A trip to European Christmas markets is a ‘Teach In London, Play In Europe’ experience that everyone should try. One of our team, Adam, headed over to check out some markets in Germany recently and came back with some awesome tips. Check them out here!
Remember; if you’re heading overseas, pack your Vibe Shirt and send us your photo comp entries. There’s £1000 up for grabs every year for the best snaps! Use #PuttingOutTheVibe or tag us; @vibeteaching if you’re posting on social media!
It’s beginning to look a lot like…markets…
Call me a boring, but I never really saw Christmas markets as my jam. Sure, coming from Australia markets in the cold rather than in a singlet and pair of thongs (that’s a vest & flip-flops for the British) could be seen as a novelty, but I always thought markets were, well…markets. I expected to eat some local food, buy some knick-knacks, get some free samples and just end up cruising around all day, stopping to look at whatever street entertainer was drawing a crowd.
To clarify, what I’ve just said is both true and oh so wrong!
There’s something about European Christmas markets that makes them magical! With giant Christmas trees, decorations, soul-warming food, lights and the history behind the markets, you’ll have an awesome experience that is only made better by glűhwein. I’ve hit up Christmas markets in London, Belgium & Germany with my favourite Vibe Teacher, Katie, (also my wife) and the trips have been awesome! Hope the following tips help!
Markets are markets unless…
The difference between markets at face value is minimal. In my opinion spending more than one day at any market is a missed opportunity. Use the markets as an excuse for a trip to a city you haven’t been to and where possible, go to two different markets over a weekend.
Add in extra activities
Last year we did Bruges markets on a Saturday then Brussels on the Sunday. It was a great call. While there’s probably heaps more to see in the cities than we did, we still snuck in a walking tour in Bruges too, so ticked off some sight-seeing.
This year we flew to Dortmund on a Saturday morning, checked out the markets, snuck in a cheeky football game at Borussia Dortmund that evening (worthy of a whole blog in and of itself at some later point), then headed to Cologne on the Sunday.
One day at each markets was more than enough to see what we needed to. Most cities have multiple smaller market sites (Cologne had seven!), so you get to see the city while moving between markets.
Two birds, one stone!
I’d suggest having a lay-in, especially if you’ve travelled late on a Friday. Even if you’re rugged up, spending a whole twelve hours in the freezing cold isn’t what I’m about (regardless of how magical the markets are). Plus, if you leave at around midday, you’ll probably still be out and about after dark, which gives you the opportunity to see the markets at night. That’s when they’re extra-pretty 😉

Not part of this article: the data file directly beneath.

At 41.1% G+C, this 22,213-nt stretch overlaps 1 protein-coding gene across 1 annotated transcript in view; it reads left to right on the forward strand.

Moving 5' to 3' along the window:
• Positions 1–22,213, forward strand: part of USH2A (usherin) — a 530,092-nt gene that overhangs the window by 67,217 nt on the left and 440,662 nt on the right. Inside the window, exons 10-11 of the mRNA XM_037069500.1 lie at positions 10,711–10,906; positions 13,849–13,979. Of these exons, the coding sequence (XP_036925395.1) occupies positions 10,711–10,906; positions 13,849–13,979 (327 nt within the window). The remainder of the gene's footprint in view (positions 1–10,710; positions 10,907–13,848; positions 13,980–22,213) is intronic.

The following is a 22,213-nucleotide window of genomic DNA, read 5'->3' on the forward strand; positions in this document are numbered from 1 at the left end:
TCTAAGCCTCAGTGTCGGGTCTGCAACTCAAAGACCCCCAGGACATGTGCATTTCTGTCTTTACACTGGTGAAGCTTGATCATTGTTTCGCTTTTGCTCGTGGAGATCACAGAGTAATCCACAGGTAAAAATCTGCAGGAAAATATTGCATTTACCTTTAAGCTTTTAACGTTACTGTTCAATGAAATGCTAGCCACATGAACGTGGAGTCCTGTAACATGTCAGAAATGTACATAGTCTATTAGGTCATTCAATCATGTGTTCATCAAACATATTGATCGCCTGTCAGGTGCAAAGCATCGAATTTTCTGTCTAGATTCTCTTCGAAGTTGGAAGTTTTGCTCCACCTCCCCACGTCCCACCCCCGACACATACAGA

Wear more, not less. It’s generally below freezing so layers, layers, layers people! If you want to make the most of the markets you need to be outside. Maximise your warm clothing and minimise the amount of time you spend in a pub or restaurant trying to warm up.
Empty your stomach
Nothing says “Warm me up with some stodgy, filling food” like a German Christmas market menu. My advice is to go on an empty stomach and experience as many flavours as possible. You won’t regret it. The cuisine is warming, filling and total comfort food. Grab yourself a bratwurst (German hotdog), try some deep-fried cheese (that’s right ‘deep fried’ & ‘cheese’ in one sentence), eat some potato pancakes with applesauce (Reibekuchen) and wash it all down with some glűhwein (more to come on that too). The food coma will only make the experience all the more surreal.
Fill your wallet
Make sure you have a ready wallet! The food isn’t particularly expensive, but you almost always need cash. Don’t rely on the credit card like I did. Cash is king.
Get on the glűhwein
Oh glűhwein, you little gem. Glűhwein is German mulled wine. It makes an awesome hand and heart warmer; such a lifeline in the cold. It’s just potent enough to warm your soul, yet light enough that you don’t need to stress too much about getting tipsy.
For around €3 a cup I’d recommend grabbing one at each smaller market site to break up the trip while having some down time.
The Germans know sustainability, so every town or market has their own custom mugs rather than disposable cups. You have to put down a deposit to get a cup, but it’s equally appropriate to keep them as a souvenir. Save this until the end of the night so you don’t have to cart them around all day, or return them and get your deposit back after each cup.
Don’t miss them
Lastly, Europe is at your doorstep! Whether you’re in London for a few months, years or your whole life – make the most of opportunities like these. Get out and see what the continent has to offer (and take your Vibe shirt with you when you do!)